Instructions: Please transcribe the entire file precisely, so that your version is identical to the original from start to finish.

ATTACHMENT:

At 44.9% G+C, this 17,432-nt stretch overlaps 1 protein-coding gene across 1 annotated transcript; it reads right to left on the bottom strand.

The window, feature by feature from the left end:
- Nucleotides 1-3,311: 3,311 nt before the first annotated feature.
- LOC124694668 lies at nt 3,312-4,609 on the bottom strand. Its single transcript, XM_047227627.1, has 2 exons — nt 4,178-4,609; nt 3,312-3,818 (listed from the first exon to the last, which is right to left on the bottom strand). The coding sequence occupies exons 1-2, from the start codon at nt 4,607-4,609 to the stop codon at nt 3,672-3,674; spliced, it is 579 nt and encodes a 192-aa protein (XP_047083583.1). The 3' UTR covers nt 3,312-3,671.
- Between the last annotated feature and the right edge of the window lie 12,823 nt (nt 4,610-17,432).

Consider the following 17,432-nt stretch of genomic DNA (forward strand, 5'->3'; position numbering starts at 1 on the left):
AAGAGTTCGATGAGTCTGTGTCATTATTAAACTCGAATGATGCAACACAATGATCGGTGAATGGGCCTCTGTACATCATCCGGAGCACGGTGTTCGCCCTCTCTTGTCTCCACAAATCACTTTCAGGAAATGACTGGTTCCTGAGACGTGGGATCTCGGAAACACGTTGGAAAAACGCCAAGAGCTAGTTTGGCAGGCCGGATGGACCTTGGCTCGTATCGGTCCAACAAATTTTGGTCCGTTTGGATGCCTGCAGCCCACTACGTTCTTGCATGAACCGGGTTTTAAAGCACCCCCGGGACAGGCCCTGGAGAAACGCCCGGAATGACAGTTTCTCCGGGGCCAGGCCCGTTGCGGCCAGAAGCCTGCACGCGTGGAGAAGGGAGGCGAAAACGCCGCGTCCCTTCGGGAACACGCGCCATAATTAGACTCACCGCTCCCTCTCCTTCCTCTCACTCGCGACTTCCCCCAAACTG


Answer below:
At 44.9% G+C, this 17,432-nt stretch overlaps 1 protein-coding gene across 1 annotated transcript; it reads right to left on the bottom strand.

The window, feature by feature from the left end:
- Nucleotides 1-3,311: 3,311 nt before the first annotated feature.
- LOC124694668 lies at nt 3,312-4,609 on the bottom strand. Its single transcript, XM_047227627.1, has 2 exons — nt 4,178-4,609; nt 3,312-3,818 (listed from the first exon to the last, which is right to left on the bottom strand). The coding sequence occupies exons 1-2, from the start codon at nt 4,607-4,609 to the stop codon at nt 3,672-3,674; spliced, it is 579 nt and encodes a 192-aa protein (XP_047083583.1). The 3' UTR covers nt 3,312-3,671.
- Between the last annotated feature and the right edge of the window lie 12,823 nt (nt 4,610-17,432).

Consider the following 17,432-nt stretch of genomic DNA (forward strand, 5'->3'; position numbering starts at 1 on the left):
AAGAGTTCGATGAGTCTGTGTCATTATTAAACTCGAATGATGCAACACAATGATCGGTGAATGGGCCTCTGTACATCATCCGGAGCACGGTGTTCGCCCTCTCTTGTCTCCACAAATCACTTTCAGGAAATGACTGGTTCCTGAGACGTGGGATCTCGGAAACACGTTGGAAAAACGCCAAGAGCTAGTTTGGCAGGCCGGATGGACCTTGGCTCGTATCGGTCCAACAAATTTTGGTCCGTTTGGATGCCTGCAGCCCACTACGTTCTTGCATGAACCGGGTTTTAAAGCACCCCCGGGACAGGCCCTGGAGAAACGCCCGGAATGACAGTTTCTCCGGGGCCAGGCCCGTTGCGGCCAGAAGCCTGCACGCGTGGAGAAGGGAGGCGAAAACGCCGCGTCCCTTCGGGAACACGCGCCATAATTAGACTCACCGCTCCCTCTCCTTCCTCTCACTCGCGACTTCCCCCAAACTG